Faizal and Tek are fourth year Medical Students. They are Malaysian and are studying in Ireland through a government programme. Three mornings a week, the students have lectures in the teaching facility at the University Hospital.
The University operates a sign-in policy and there are attendance requirements to complete the year. A fire drill is conducted one morning and the students congregate at the assigned safety area. The lecturer uses the sign-in sheet to confirm everyone has been safely evacuated.
Tek’s attendance is confirmed but Faizal cannot be located. On closer inspection, the lecturer notes similarity in penmanship used to sign both Tek and Faizal’s name. She looks back over previous sheets and notes this is a recurring pattern.
She challenges Tek on this point after class and he explains that Faizal has not been well for a number of week: Faizal’s mood is low, his sleep disturbed, he has lost interest in his studies and can’t see the point in continuing.
Tek explained that this happened in first year too and Faizal recovered after a couple of months, though needed to repeat some exams. Tek admits his error but explains that it would cause Faizal and his family much embarrassment if Faizal had to leave the course.
(Before reading further, take a moment to reflect on the scenario presented above, and the issues which you think this scenario raises)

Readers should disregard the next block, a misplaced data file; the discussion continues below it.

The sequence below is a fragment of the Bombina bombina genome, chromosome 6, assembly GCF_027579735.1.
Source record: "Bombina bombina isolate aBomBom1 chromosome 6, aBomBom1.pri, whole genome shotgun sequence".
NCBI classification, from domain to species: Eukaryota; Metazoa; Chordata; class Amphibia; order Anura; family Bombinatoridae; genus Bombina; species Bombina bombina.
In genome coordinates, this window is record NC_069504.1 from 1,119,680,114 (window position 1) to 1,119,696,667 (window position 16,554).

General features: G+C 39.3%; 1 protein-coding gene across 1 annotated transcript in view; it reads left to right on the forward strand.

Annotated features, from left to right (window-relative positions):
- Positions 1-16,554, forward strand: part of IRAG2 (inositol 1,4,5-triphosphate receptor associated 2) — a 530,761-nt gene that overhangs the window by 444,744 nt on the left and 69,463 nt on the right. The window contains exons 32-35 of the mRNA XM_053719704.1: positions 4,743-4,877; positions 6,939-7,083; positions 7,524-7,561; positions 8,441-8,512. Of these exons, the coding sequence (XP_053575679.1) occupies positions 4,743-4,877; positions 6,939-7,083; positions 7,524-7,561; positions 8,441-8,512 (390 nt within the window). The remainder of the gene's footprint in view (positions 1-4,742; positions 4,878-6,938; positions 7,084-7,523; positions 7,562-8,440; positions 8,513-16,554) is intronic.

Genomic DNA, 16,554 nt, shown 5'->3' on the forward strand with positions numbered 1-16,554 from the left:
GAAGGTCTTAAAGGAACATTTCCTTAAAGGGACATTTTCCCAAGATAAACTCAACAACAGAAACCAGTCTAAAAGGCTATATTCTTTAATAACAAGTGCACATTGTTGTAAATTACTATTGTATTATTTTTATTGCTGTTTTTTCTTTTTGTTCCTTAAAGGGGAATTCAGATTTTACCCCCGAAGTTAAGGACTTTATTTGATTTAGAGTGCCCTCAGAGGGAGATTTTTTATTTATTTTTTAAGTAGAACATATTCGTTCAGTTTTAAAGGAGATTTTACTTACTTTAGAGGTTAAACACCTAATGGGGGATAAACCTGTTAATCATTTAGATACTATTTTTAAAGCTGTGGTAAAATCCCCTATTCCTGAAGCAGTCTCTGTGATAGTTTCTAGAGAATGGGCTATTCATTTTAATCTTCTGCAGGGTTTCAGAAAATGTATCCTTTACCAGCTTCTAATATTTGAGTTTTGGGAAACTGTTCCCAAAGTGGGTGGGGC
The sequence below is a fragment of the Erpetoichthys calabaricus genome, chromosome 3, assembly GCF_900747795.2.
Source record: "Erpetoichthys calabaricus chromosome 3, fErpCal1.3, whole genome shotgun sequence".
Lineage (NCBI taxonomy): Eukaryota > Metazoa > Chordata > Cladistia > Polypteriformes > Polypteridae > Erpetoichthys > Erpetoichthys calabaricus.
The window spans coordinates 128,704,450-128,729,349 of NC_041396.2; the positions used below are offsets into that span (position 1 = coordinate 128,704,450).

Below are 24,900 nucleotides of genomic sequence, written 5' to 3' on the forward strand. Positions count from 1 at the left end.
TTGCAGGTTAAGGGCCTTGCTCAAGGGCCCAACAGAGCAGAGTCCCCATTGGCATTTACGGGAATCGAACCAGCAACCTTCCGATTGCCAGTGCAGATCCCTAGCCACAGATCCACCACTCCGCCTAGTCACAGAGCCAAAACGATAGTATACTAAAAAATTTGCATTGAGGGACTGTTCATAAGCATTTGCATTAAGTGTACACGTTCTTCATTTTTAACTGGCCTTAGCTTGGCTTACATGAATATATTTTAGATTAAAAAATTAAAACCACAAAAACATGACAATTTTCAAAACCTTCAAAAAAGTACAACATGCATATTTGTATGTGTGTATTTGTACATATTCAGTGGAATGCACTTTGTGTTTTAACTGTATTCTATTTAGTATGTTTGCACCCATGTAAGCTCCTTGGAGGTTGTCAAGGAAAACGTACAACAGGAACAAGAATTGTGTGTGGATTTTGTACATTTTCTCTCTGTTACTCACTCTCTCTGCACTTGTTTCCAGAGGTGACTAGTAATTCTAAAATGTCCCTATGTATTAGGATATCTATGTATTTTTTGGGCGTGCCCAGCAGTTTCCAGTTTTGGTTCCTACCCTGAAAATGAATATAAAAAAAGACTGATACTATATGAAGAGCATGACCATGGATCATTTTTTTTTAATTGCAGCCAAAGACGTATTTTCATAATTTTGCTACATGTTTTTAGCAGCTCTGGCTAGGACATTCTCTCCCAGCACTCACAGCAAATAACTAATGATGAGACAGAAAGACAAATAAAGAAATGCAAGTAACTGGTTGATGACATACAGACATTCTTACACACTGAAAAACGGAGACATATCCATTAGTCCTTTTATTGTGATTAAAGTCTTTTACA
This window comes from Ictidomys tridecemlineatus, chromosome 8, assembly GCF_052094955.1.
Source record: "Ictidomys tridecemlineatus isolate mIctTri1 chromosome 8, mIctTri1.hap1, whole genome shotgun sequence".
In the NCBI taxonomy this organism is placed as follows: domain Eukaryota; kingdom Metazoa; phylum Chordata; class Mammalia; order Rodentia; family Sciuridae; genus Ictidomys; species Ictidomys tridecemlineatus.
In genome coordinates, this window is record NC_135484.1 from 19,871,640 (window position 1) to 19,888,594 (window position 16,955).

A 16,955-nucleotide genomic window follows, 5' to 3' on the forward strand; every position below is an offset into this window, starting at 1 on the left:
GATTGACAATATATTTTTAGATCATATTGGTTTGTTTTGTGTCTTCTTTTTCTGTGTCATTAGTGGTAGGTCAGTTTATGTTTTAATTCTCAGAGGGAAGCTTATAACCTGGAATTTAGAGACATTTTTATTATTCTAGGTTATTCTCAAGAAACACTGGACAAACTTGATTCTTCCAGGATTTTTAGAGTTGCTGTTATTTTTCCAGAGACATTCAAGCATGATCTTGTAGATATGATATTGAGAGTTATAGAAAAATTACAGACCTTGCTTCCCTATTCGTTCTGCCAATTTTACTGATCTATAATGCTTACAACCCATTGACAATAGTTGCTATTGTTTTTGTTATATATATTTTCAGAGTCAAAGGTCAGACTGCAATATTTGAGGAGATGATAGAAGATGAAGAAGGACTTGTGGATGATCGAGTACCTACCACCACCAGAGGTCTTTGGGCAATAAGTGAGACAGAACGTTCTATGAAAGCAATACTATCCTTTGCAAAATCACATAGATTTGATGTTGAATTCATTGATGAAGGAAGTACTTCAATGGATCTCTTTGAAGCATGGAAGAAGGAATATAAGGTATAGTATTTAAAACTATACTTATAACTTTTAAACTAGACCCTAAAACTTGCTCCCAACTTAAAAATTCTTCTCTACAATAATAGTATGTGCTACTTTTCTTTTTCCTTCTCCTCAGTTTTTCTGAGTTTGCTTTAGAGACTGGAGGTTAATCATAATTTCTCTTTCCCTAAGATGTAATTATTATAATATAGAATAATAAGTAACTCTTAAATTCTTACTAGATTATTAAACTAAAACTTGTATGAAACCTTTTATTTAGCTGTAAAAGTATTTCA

In the above scenario, there are a number of factors to be considered. In the first instance, Tek should not have played any role in falsifying his colleague’s attendance record, or misleading the University in any way.
Tek could have advised Faizal to seek pastoral, and possibly clinical, support through the University which has support structures in place. Doctors are obliged to raise concerns regarding the conduct or wellbeing of colleagues and fellow students at the earliest opportunity, and with patient safety as the over-riding priority.
The falsification of the attendance record, which may have been done with misguided good intentions, still amounted to falsification of official University training documents.
Falsification of documentation is a serious transgression of a doctor’s responsibilities, and could have serious personal, professional and patient safety implications.
Faizal had a responsibility to manage his own health by seeking support at the earliest opportunity from the University to ensure he received whatever assistance was required.
Doctors and students may sometimes be reluctant to confront or recognise their own limitations, or be reluctant to seek help, but it must be remembered that support is always available, and that their duty as doctors or future doctors must outweigh any personal reservations.